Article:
The Caulfield Cup has for a long time been the main lead-up race into the Melbourne Cup but that trend has been changing in recent years as trainers often target either the Caulfield Cup or the Melbourne Cup with their horses. Some trainers will use the non group one races as lead-ups rather than the usual ones in the past such as the Caulfield Cup, Cox Plate, and McKinnon Stakes.
The Geelong Cup has been shown to be a valuable lead-up race since 2002 when Media Puzzle won that race then followed up by winning the Flemington feature. Others to have successfully follow the exact same route to the big race were Americain (2010) and Dunaden (2011). All these are European trained horses.
The W.S. Cox Plate at Moonee Valley has been a favorite race for Melbourne Cup contenders but this race like the Caulfield Cup is one that trainers tend to target on its own. Still several recent Melbourne Cup winners had their latest race at the Cox Plate prior to Flemington. Longshot Prince of Penzance which won the Cup in 2015 at odds of 100/1 last raced in the Moonee Valley Gold Cup where he finished second. Prince of Penzance was the first horse since the 1980s that raced in the Moonee Valley Cup before going on to win the Melbourne Cup at its next start.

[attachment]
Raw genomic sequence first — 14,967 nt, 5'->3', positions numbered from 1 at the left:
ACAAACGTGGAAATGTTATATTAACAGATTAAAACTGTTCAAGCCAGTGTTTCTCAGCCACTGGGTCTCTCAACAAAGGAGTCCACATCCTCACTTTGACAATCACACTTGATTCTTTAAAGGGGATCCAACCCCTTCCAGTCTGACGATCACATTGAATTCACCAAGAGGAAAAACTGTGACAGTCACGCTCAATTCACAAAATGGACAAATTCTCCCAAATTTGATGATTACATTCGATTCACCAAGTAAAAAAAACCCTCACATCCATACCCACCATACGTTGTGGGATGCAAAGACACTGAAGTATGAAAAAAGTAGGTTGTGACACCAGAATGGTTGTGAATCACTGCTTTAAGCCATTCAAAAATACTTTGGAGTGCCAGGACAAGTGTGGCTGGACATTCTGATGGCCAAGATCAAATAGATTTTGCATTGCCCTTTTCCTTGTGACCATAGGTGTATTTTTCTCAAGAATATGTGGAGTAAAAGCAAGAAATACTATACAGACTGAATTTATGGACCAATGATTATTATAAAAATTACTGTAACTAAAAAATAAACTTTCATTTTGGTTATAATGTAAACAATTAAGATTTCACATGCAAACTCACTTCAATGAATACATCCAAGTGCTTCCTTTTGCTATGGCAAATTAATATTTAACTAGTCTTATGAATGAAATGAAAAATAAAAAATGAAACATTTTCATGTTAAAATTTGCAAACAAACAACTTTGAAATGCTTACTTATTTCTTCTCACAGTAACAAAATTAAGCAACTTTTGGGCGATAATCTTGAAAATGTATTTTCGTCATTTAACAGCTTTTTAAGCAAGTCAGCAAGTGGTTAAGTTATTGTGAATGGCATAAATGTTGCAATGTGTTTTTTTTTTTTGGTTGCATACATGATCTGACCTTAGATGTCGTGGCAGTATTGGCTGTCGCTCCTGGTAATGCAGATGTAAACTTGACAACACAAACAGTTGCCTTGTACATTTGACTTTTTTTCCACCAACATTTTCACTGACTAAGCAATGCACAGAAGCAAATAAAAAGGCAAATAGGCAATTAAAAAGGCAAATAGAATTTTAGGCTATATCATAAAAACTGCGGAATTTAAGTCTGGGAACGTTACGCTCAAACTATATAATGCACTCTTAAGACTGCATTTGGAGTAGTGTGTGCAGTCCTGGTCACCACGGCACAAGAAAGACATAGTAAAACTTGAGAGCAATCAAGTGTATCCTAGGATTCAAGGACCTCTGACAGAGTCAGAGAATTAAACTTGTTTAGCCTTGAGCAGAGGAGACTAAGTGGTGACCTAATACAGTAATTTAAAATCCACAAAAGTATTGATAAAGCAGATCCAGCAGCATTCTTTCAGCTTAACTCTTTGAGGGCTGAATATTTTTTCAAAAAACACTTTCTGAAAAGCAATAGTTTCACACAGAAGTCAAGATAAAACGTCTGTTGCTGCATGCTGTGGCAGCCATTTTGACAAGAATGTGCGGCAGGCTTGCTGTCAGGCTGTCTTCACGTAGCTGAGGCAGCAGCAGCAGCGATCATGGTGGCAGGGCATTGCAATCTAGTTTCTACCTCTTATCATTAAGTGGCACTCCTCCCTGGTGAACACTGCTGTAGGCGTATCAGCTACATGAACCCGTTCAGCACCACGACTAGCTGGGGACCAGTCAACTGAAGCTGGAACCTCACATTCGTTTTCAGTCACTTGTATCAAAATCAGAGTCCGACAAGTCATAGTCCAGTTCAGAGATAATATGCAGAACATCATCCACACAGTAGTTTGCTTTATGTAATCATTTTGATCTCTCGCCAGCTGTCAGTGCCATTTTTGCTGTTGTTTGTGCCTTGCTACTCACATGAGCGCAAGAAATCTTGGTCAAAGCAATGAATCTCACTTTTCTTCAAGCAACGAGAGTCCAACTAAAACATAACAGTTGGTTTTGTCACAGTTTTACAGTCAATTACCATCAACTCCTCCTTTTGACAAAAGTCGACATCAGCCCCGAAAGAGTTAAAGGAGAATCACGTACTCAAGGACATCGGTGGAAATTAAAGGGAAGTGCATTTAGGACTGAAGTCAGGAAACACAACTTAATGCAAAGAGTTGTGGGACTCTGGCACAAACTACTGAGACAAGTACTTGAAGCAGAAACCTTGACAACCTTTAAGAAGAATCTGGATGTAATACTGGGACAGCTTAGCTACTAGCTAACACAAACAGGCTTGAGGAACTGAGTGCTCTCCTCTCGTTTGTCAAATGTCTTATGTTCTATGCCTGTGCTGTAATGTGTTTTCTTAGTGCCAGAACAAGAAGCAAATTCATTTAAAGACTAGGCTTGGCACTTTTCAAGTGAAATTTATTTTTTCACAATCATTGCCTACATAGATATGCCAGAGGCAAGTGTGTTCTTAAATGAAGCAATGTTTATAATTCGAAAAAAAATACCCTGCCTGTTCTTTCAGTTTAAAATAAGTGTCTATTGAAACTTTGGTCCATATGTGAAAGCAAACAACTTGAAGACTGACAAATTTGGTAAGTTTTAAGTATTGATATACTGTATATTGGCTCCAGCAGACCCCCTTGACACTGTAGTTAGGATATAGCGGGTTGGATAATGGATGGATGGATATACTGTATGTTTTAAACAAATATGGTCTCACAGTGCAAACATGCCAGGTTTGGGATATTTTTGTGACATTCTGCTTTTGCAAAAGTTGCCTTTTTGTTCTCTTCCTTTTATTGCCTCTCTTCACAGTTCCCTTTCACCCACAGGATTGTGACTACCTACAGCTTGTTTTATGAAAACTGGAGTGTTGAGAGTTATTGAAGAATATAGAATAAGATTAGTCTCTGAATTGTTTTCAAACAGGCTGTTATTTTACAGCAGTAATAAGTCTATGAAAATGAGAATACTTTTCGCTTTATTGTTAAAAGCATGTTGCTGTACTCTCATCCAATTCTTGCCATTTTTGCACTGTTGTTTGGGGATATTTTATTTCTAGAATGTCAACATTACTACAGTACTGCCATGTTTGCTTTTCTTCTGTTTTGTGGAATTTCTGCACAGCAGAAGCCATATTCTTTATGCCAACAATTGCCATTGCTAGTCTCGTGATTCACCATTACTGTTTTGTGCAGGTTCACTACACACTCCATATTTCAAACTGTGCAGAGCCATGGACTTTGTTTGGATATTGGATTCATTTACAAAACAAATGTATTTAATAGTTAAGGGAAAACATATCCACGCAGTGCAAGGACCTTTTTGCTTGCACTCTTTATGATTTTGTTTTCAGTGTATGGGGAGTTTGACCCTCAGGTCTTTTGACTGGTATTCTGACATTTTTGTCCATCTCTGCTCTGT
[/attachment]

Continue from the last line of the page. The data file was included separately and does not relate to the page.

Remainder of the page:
In 2016, the Cup was won by Almandin who won the Bart Cummings Stakes in his most recent start in early October while Protectionist, the 2014 winner, finished fourth in the Herbert Power Handicap at his latest start prior to the big race. What these races have in common is they are all at 2400 metres or 2500 yards. The Caulfield Cup, Geelong Cup, and the Lexius Stakes will also be at that distance range.
The last horse to have hurried on Derby Day then come out and win the Melbourne Cup three days later was Shocking who won the Lexius Stakes in 2009 but that isn’t to mention that the winner of another Cup will not have hurried on Derby Day. Every Melbourne Cup needs to be taken on its own merits when studying the form book not all Cups will follow previous scripts.